NEW YORK—Christie’s second sale of international modern and contemporary art in Dubai exceeded the house’s expectations, grossing $9.4 million. Of 190 lots offered, 175, or 92 percent, were sold. By value the auction was 86 percent sold.
Works by Indian artists dominated the high end, bringing strong six-figure prices. Christie’s said 51 artists’ records were realized and noted buyers from 19 countries on hand in the packed saleroom.
Auction houses, major museums and art dealers see the Middle East as the next big growth area of the art market, as increasing ranks of wealthy buyers embrace both traditional Islamic art and antiquities, as well as modern art from the U.S., China, India, southeast Asia and other neighboring countries. Christie’s officials expect Dubai to become as important a collecting center for the Middle East as Hong Kong is for Asia. Christie’s opened the Dubai branch, its first in the Middle East, in April 2005.
In an effort to strengthen its presence in the region, Sotheby’s announced several initiatives in early February, including a reception at the Emirates Palace Hotel in Abu Dhabi. The event was hosted by His Excellency Sheikh Sultan Bin Tahnoon Al-Nahyan, chairman of the Abu Dhabi culture and heritage authority and chairman of the Abu Dhabi tourism authority. Sotheby’s also says it plans to host a week of cultural activities, including exhibitions, charity auctions, and educational programs this fall; the house will also sponsor a prize for young Arab artists.
Last November, Sotheby’s appointed Roxane Zand as director, Sotheby’s Middle East and Gulf region. Sotheby’s said Zand will be responsible for “implementing a strategic plan for the region, a key area for growth in Sotheby’s future global business.”
Said Henry Wyndham, chairman of Sotheby’s Europe: “The Middle East is fast becoming a pivotal hub between the East and the West, and globalization will only reinforce its position as a strategic center. The Gulf is an enormously important area for Sotheby’s business.”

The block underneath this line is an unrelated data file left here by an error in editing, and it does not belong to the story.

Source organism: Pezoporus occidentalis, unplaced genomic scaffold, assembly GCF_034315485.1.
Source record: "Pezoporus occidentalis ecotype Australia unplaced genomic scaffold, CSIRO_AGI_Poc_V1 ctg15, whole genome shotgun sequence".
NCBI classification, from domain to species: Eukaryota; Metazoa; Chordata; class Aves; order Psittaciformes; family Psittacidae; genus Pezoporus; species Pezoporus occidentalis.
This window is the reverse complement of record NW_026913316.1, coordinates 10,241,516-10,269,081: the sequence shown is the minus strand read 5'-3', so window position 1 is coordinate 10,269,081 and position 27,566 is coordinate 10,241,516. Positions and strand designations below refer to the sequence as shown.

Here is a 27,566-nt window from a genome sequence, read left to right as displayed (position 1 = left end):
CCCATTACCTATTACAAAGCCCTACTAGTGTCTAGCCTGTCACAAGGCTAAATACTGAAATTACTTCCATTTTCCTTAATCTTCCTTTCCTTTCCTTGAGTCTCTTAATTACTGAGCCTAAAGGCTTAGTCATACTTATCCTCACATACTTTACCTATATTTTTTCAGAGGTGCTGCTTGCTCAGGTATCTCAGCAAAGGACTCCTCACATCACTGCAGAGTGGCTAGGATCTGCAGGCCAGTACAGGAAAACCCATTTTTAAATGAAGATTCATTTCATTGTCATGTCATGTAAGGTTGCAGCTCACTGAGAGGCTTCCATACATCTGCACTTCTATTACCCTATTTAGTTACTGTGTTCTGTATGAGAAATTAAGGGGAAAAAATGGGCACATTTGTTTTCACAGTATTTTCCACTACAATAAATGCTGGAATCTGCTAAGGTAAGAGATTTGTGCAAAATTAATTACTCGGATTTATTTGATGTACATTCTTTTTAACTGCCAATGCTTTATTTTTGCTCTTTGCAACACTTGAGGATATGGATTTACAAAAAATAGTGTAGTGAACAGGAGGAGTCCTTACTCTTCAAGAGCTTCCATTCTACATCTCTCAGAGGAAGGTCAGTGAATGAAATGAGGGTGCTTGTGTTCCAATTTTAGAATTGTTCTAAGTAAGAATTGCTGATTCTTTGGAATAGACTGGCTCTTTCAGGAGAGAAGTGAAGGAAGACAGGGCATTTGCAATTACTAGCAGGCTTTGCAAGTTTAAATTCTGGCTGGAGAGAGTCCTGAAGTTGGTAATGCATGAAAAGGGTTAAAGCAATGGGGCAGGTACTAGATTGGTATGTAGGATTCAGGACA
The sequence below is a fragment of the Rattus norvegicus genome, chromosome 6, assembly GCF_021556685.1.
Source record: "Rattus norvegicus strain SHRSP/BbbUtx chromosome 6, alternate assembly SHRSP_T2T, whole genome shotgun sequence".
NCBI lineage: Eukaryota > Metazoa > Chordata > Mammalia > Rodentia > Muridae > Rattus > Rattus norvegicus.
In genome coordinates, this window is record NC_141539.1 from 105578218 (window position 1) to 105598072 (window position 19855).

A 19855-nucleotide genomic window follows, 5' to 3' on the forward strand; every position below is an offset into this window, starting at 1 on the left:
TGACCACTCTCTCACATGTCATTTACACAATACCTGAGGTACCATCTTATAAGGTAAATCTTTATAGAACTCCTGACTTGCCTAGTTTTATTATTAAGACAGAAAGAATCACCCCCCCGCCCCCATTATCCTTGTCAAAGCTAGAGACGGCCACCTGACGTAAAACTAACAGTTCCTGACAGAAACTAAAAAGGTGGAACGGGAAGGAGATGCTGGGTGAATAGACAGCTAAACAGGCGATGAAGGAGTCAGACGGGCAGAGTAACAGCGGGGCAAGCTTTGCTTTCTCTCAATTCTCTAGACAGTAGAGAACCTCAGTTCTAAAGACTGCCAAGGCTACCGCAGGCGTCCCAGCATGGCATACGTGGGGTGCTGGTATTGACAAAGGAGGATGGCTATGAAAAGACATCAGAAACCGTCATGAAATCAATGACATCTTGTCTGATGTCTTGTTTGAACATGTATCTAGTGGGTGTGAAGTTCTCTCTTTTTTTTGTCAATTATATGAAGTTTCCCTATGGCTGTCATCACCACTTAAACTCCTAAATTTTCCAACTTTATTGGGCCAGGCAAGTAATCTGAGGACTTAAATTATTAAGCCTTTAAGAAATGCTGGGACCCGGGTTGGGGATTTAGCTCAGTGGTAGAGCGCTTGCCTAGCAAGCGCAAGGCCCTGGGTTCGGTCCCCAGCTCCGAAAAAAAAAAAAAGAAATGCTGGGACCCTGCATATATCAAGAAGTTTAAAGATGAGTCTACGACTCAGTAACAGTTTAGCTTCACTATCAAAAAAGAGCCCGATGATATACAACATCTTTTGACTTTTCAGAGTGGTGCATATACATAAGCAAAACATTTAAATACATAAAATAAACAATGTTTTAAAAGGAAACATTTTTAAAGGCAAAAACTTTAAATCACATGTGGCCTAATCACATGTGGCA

Meanwhile, officials in Abu Dhabi recently announced an ambitious, multibillion-dollar plan for a cultural complex, including a performing arts center and several museums, on the island of Saadiyat (which means “Island of Happiness”), offshore Abu Dhabi. The Solomon R. Guggenheim Foundation, headed by director Thomas R. Krens, has played a key role in advising cultural authorities in Abu Dhabi about the development of the plan.
Asked about the base of art buyers in Abu Dhabi and nearby regions, Bassem Terkawi, public relations and events manager of the Saadiyat project, told ARTnewsletter that there is a thriving group, adding that “collectors are of various nationalities and cultures, reflecting the cosmopolitan population of the United Arab Emirates. The type of art collected is equally diverse from contemporary to Islamic art.”
The top lot of Christie’s recent sale was Untitled (Woman and Horses), 2002, by Maqbool Fida Husain (b. 1915), which scored $441,600 (estimate: $200,000/250,000) from a private buyer. Untitled, a 1968 oil on canvas by Ram Kumar (b. 1924), was sold for $329,600 (estimate: $300,000/500,000).
One of the few Western artists to appear in the top lots was American painter Sam Francis (1923-94), whose Untitled (SFP83-173), 1983, fetched $419,200 (estimate: $400,000/600,000) from a private Indian collector; and a work by Andy Warhol (1928-87), Dollar Sign, 1981, brought $216,000 (estimate: $60,000/80,000).
Two paintings by Syed Haider Raza (b. 1922)also figured among the highest-priced lots: Rajput House, 1965-66, which made $307,200 (estimate: $120,000/180,000), was won by an Indian collector; and Lumiére d’été, 1958, fell for $204,000 to an Indian dealer. An artist’s record was set for Abdul Kadir Al-Raes (b. 1951), from the United Arab Emirates and Kuwait, when Yesteryear, 1995, soared past the $40,000/60,000 estimate to realize $262,400.